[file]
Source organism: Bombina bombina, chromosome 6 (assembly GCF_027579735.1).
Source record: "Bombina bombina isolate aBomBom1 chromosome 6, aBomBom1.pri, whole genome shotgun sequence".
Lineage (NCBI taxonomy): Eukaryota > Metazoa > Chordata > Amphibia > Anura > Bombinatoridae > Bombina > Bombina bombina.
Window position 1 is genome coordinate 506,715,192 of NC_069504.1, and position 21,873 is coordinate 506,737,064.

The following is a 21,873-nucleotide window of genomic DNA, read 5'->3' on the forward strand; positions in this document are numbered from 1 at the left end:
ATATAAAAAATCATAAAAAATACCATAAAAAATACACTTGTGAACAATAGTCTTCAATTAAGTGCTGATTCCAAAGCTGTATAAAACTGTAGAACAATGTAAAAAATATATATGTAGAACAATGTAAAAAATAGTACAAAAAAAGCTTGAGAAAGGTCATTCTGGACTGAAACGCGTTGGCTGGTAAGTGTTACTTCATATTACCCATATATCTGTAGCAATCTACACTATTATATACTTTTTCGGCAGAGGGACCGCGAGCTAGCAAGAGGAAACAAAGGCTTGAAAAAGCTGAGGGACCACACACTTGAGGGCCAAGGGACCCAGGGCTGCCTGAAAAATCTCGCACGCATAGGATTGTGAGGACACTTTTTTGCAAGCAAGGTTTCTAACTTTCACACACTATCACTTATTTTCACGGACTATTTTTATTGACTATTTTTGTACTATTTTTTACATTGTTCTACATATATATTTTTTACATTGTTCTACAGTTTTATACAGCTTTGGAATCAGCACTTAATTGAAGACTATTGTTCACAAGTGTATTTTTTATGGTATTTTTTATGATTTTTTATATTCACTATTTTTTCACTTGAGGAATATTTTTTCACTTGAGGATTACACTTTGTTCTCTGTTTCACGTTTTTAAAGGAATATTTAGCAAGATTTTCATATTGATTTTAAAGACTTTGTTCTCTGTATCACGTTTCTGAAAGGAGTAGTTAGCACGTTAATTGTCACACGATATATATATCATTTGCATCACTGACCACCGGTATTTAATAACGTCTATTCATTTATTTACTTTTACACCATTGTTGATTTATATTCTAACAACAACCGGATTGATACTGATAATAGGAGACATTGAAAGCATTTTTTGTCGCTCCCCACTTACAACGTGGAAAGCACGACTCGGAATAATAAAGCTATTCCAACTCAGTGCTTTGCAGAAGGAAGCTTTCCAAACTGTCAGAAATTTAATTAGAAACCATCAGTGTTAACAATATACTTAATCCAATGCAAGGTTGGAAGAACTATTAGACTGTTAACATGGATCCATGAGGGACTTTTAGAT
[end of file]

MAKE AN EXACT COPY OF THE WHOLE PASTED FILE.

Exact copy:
Source organism: Bombina bombina, chromosome 6 (assembly GCF_027579735.1).
Source record: "Bombina bombina isolate aBomBom1 chromosome 6, aBomBom1.pri, whole genome shotgun sequence".
Lineage (NCBI taxonomy): Eukaryota > Metazoa > Chordata > Amphibia > Anura > Bombinatoridae > Bombina > Bombina bombina.
Window position 1 is genome coordinate 506,715,192 of NC_069504.1, and position 21,873 is coordinate 506,737,064.

The following is a 21,873-nucleotide window of genomic DNA, read 5'->3' on the forward strand; positions in this document are numbered from 1 at the left end:
ATATAAAAAATCATAAAAAATACCATAAAAAATACACTTGTGAACAATAGTCTTCAATTAAGTGCTGATTCCAAAGCTGTATAAAACTGTAGAACAATGTAAAAAATATATATGTAGAACAATGTAAAAAATAGTACAAAAAAAGCTTGAGAAAGGTCATTCTGGACTGAAACGCGTTGGCTGGTAAGTGTTACTTCATATTACCCATATATCTGTAGCAATCTACACTATTATATACTTTTTCGGCAGAGGGACCGCGAGCTAGCAAGAGGAAACAAAGGCTTGAAAAAGCTGAGGGACCACACACTTGAGGGCCAAGGGACCCAGGGCTGCCTGAAAAATCTCGCACGCATAGGATTGTGAGGACACTTTTTTGCAAGCAAGGTTTCTAACTTTCACACACTATCACTTATTTTCACGGACTATTTTTATTGACTATTTTTGTACTATTTTTTACATTGTTCTACATATATATTTTTTACATTGTTCTACAGTTTTATACAGCTTTGGAATCAGCACTTAATTGAAGACTATTGTTCACAAGTGTATTTTTTATGGTATTTTTTATGATTTTTTATATTCACTATTTTTTCACTTGAGGAATATTTTTTCACTTGAGGATTACACTTTGTTCTCTGTTTCACGTTTTTAAAGGAATATTTAGCAAGATTTTCATATTGATTTTAAAGACTTTGTTCTCTGTATCACGTTTCTGAAAGGAGTAGTTAGCACGTTAATTGTCACACGATATATATATCATTTGCATCACTGACCACCGGTATTTAATAACGTCTATTCATTTATTTACTTTTACACCATTGTTGATTTATATTCTAACAACAACCGGATTGATACTGATAATAGGAGACATTGAAAGCATTTTTTGTCGCTCCCCACTTACAACGTGGAAAGCACGACTCGGAATAATAAAGCTATTCCAACTCAGTGCTTTGCAGAAGGAAGCTTTCCAAACTGTCAGAAATTTAATTAGAAACCATCAGTGTTAACAATATACTTAATCCAATGCAAGGTTGGAAGAACTATTAGACTGTTAACATGGATCCATGAGGGACTTTTAGAT